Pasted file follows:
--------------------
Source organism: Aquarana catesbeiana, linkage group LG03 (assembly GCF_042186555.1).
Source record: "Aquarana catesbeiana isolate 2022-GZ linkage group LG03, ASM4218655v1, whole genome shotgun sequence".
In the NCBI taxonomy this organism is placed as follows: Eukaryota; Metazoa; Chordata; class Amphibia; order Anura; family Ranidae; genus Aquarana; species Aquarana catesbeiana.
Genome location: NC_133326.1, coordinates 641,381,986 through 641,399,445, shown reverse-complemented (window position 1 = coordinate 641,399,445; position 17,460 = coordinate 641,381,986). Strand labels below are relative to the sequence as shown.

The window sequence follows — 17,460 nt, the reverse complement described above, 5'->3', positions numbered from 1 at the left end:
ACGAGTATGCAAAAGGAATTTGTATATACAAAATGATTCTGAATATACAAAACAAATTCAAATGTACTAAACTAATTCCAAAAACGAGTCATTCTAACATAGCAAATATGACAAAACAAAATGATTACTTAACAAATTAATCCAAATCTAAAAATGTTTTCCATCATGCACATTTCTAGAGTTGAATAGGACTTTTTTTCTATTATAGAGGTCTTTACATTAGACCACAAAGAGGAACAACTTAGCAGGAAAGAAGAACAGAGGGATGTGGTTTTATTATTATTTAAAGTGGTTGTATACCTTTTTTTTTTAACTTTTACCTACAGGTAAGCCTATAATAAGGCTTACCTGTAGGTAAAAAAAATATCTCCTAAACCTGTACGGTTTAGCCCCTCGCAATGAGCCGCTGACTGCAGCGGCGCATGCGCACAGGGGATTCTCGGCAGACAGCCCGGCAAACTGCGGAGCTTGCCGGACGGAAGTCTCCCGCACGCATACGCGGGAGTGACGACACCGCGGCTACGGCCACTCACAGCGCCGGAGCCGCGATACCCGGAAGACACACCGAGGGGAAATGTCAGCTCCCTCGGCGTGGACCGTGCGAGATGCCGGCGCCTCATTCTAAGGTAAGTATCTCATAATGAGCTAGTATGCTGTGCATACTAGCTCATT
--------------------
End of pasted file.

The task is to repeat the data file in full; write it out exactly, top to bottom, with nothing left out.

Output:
Source organism: Aquarana catesbeiana, linkage group LG03 (assembly GCF_042186555.1).
Source record: "Aquarana catesbeiana isolate 2022-GZ linkage group LG03, ASM4218655v1, whole genome shotgun sequence".
In the NCBI taxonomy this organism is placed as follows: Eukaryota; Metazoa; Chordata; class Amphibia; order Anura; family Ranidae; genus Aquarana; species Aquarana catesbeiana.
Genome location: NC_133326.1, coordinates 641,381,986 through 641,399,445, shown reverse-complemented (window position 1 = coordinate 641,399,445; position 17,460 = coordinate 641,381,986). Strand labels below are relative to the sequence as shown.

The window sequence follows — 17,460 nt, the reverse complement described above, 5'->3', positions numbered from 1 at the left end:
ACGAGTATGCAAAAGGAATTTGTATATACAAAATGATTCTGAATATACAAAACAAATTCAAATGTACTAAACTAATTCCAAAAACGAGTCATTCTAACATAGCAAATATGACAAAACAAAATGATTACTTAACAAATTAATCCAAATCTAAAAATGTTTTCCATCATGCACATTTCTAGAGTTGAATAGGACTTTTTTTCTATTATAGAGGTCTTTACATTAGACCACAAAGAGGAACAACTTAGCAGGAAAGAAGAACAGAGGGATGTGGTTTTATTATTATTTAAAGTGGTTGTATACCTTTTTTTTTTAACTTTTACCTACAGGTAAGCCTATAATAAGGCTTACCTGTAGGTAAAAAAAATATCTCCTAAACCTGTACGGTTTAGCCCCTCGCAATGAGCCGCTGACTGCAGCGGCGCATGCGCACAGGGGATTCTCGGCAGACAGCCCGGCAAACTGCGGAGCTTGCCGGACGGAAGTCTCCCGCACGCATACGCGGGAGTGACGACACCGCGGCTACGGCCACTCACAGCGCCGGAGCCGCGATACCCGGAAGACACACCGAGGGGAAATGTCAGCTCCCTCGGCGTGGACCGTGCGAGATGCCGGCGCCTCATTCTAAGGTAAGTATCTCATAATGAGCTAGTATGCTGTGCATACTAGCTCATT